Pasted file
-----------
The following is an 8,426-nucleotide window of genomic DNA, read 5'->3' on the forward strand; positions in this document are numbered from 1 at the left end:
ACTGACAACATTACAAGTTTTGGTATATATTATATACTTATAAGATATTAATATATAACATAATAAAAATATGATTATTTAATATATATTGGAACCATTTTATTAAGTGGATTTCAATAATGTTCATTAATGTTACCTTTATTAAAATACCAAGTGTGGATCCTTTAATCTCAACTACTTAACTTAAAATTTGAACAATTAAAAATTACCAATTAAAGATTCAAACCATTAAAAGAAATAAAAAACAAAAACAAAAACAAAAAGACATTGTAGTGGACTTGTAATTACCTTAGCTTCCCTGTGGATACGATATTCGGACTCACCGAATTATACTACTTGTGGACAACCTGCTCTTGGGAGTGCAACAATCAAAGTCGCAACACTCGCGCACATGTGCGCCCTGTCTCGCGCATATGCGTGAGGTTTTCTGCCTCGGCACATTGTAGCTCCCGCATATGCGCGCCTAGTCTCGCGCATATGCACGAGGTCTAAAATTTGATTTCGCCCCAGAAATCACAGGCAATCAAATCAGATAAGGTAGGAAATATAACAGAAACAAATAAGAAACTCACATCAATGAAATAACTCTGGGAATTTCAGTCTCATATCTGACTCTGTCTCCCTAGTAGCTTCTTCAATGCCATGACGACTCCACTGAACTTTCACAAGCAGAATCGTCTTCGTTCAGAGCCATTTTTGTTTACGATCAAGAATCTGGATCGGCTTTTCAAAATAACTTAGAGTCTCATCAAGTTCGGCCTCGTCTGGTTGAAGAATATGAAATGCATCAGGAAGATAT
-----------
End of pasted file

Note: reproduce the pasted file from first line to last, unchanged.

The following is an 8,426-nucleotide window of genomic DNA, read 5'->3' on the forward strand; positions in this document are numbered from 1 at the left end:
ACTGACAACATTACAAGTTTTGGTATATATTATATACTTATAAGATATTAATATATAACATAATAAAAATATGATTATTTAATATATATTGGAACCATTTTATTAAGTGGATTTCAATAATGTTCATTAATGTTACCTTTATTAAAATACCAAGTGTGGATCCTTTAATCTCAACTACTTAACTTAAAATTTGAACAATTAAAAATTACCAATTAAAGATTCAAACCATTAAAAGAAATAAAAAACAAAAACAAAAACAAAAAGACATTGTAGTGGACTTGTAATTACCTTAGCTTCCCTGTGGATACGATATTCGGACTCACCGAATTATACTACTTGTGGACAACCTGCTCTTGGGAGTGCAACAATCAAAGTCGCAACACTCGCGCACATGTGCGCCCTGTCTCGCGCATATGCGTGAGGTTTTCTGCCTCGGCACATTGTAGCTCCCGCATATGCGCGCCTAGTCTCGCGCATATGCACGAGGTCTAAAATTTGATTTCGCCCCAGAAATCACAGGCAATCAAATCAGATAAGGTAGGAAATATAACAGAAACAAATAAGAAACTCACATCAATGAAATAACTCTGGGAATTTCAGTCTCATATCTGACTCTGTCTCCCTAGTAGCTTCTTCAATGCCATGACGACTCCACTGAACTTTCACAAGCAGAATCGTCTTCGTTCAGAGCCATTTTTGTTTACGATCAAGAATCTGGATCGGCTTTTCAAAATAACTTAGAGTCTCATCAAGTTCGGCCTCGTCTGGTTGAAGAATATGAAATGCATCAGGAAGATAT